German immigration hit American shores in the 1680s, settling primarily in New York and Pennsylvania. During the 1800s, eight million Germans sought a new life in the “land of the free”. More than just about any other ethnicity, Germans dominated nineteenth-century American bar operations. Think of it. Willie Schmidt, Harry Johnson, and George Kappeler were not the only Germans who plied their craft in New York’s famous watering holes. Between 1860 and 1900, the number of bartenders and saloon owners west of the Mississippi rose from under 4,000 to nearly 50,000. Forty percent were recent German immigrants, and twenty-five percent of those were of German descent. Thirty percent of saloon proprietors in Colorado were German and no doubt knew the proper use of a doppelfassbecher as well as the joys of quaffing vermut. And if they didn’t, according to the San Antonio Express in 1886, there were a number of bartending manuals printed in English and German for them such as Harry Johnson’s Bartenders Manual.
Around the turn of the century, there was a brief dip in the shaker’s popularity as the art of throwing faded away into obscurity. Seasoned imbibers were heard to lament that bartenders had forgotten the old arts and were content to stir their drinks. Mixing glasses appeared in many consumer advertisements as well. Fortunately, this lapse was not long-lived.
Perhaps the largest boom in cocktail shaker sales occurred in the United States just before, during, and after Prohibition as more people entertained at home. Teapot-shaped shakers rose in popularity, not to hide cocktail implements from the police, but to avoid scorn from temperant aunts and mother-in-laws.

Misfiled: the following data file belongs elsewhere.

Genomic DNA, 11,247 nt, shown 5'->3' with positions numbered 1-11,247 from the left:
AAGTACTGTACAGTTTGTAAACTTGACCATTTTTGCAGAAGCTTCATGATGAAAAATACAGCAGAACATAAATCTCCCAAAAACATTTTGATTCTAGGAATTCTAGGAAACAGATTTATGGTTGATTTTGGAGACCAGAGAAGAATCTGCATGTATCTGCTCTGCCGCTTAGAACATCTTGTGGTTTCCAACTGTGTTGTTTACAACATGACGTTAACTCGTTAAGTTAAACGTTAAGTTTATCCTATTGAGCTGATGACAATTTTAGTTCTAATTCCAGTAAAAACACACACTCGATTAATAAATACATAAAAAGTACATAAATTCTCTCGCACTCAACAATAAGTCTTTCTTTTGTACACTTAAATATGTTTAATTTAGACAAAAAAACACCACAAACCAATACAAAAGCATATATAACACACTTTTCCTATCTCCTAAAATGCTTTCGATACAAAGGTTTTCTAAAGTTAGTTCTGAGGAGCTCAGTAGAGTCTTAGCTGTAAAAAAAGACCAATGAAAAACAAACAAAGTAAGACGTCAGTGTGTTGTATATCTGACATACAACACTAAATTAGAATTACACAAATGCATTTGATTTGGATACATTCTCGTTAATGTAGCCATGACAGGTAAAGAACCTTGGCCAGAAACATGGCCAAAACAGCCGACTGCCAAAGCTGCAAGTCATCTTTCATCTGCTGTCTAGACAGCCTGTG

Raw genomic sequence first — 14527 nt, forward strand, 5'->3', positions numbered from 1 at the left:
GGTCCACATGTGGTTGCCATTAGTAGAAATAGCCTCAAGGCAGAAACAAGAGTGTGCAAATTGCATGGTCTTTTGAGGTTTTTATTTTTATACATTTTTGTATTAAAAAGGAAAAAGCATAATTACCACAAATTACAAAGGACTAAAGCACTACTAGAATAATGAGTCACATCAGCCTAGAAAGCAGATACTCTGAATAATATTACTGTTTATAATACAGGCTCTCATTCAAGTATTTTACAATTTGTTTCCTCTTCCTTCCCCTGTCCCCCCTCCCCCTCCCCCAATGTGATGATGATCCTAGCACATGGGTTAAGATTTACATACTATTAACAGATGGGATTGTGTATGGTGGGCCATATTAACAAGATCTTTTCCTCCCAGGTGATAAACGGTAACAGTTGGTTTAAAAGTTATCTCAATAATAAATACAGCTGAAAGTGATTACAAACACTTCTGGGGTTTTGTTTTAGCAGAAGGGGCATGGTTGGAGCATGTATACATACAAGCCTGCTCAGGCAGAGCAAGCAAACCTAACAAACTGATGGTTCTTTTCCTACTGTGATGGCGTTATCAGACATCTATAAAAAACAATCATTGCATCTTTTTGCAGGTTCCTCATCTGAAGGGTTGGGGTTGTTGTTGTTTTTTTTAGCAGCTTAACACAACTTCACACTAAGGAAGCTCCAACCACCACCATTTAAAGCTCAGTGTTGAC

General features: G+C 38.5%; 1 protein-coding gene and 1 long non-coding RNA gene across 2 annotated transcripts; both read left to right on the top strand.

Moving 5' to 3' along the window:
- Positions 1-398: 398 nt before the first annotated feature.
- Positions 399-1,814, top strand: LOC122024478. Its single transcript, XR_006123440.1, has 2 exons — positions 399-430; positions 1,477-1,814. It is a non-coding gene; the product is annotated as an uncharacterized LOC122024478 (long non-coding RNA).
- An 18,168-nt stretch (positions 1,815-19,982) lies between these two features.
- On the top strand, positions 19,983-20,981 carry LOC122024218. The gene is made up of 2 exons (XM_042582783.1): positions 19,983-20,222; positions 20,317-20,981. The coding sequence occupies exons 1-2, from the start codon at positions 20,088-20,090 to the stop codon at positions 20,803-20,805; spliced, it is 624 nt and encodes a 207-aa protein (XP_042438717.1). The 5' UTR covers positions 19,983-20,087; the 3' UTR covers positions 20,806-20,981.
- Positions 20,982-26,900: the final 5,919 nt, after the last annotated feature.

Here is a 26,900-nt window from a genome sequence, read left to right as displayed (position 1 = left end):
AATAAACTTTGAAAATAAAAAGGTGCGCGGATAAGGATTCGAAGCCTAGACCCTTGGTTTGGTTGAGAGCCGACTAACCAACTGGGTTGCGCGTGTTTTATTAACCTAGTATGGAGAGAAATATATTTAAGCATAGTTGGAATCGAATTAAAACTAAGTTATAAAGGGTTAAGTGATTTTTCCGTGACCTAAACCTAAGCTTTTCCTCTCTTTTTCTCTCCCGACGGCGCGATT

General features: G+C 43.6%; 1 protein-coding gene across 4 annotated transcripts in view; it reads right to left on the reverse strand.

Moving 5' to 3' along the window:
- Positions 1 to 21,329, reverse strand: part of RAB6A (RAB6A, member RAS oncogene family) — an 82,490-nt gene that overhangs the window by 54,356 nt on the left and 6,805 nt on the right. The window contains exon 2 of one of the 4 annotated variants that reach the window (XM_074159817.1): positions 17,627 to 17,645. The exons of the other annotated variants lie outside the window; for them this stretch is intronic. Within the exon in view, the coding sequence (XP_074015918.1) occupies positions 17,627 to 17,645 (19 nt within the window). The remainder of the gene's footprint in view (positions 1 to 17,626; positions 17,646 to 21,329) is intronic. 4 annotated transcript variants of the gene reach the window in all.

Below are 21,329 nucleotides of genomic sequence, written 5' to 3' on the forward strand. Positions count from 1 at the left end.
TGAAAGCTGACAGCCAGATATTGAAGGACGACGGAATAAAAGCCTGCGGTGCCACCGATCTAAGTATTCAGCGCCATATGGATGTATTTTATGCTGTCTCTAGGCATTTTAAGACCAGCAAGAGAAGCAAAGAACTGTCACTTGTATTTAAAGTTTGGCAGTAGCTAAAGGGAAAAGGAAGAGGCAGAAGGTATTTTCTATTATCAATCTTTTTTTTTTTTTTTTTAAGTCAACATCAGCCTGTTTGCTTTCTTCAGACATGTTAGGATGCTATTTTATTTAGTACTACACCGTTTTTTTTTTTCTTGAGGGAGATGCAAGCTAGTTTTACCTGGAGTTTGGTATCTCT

It should now be clear how the doppelfassbecher evolved into the Boston shaker. What is less clear is how the two-part shaker (read: cobbler mixer), became the Boston shaker while the three-part shaker took on the moniker of cobbler shaker. The three-part cobbler shaker, as we know it today, was named in 2003 by Dale DeGroff, based on the illustration of a three-part shaker that was captioned “cobbler mixer” on page 21 of Farrow & Jackson’s 1902 book Recipes of American and Other Iced Drinks. While this is a new application of the name, it is far more helpful than the book he took the name from, which also had a two-part “cobbler mixer” and a one-part mixing cup presumably made to be used with a mixing glass. But that’s tale to be uncovered at another time.
—Anistatia Miller & Jared Brown
[This article was originally published in German in 2010 in Mixology Magazine.]
© MIXELLANY LIMITED 2012